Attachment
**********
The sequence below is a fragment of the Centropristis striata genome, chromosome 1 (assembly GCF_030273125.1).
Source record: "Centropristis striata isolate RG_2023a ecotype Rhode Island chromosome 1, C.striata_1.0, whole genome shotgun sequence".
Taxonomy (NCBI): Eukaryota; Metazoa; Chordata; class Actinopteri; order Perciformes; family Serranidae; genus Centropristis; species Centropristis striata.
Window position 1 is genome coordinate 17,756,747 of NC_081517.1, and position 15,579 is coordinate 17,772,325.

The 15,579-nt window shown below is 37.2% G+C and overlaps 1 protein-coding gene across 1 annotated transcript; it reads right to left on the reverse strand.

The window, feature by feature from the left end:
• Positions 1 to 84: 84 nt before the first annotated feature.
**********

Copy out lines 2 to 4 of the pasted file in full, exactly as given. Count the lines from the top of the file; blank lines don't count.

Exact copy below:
Source record: "Centropristis striata isolate RG_2023a ecotype Rhode Island chromosome 1, C.striata_1.0, whole genome shotgun sequence".
Taxonomy (NCBI): Eukaryota; Metazoa; Chordata; class Actinopteri; order Perciformes; family Serranidae; genus Centropristis; species Centropristis striata.
Window position 1 is genome coordinate 17,756,747 of NC_081517.1, and position 15,579 is coordinate 17,772,325.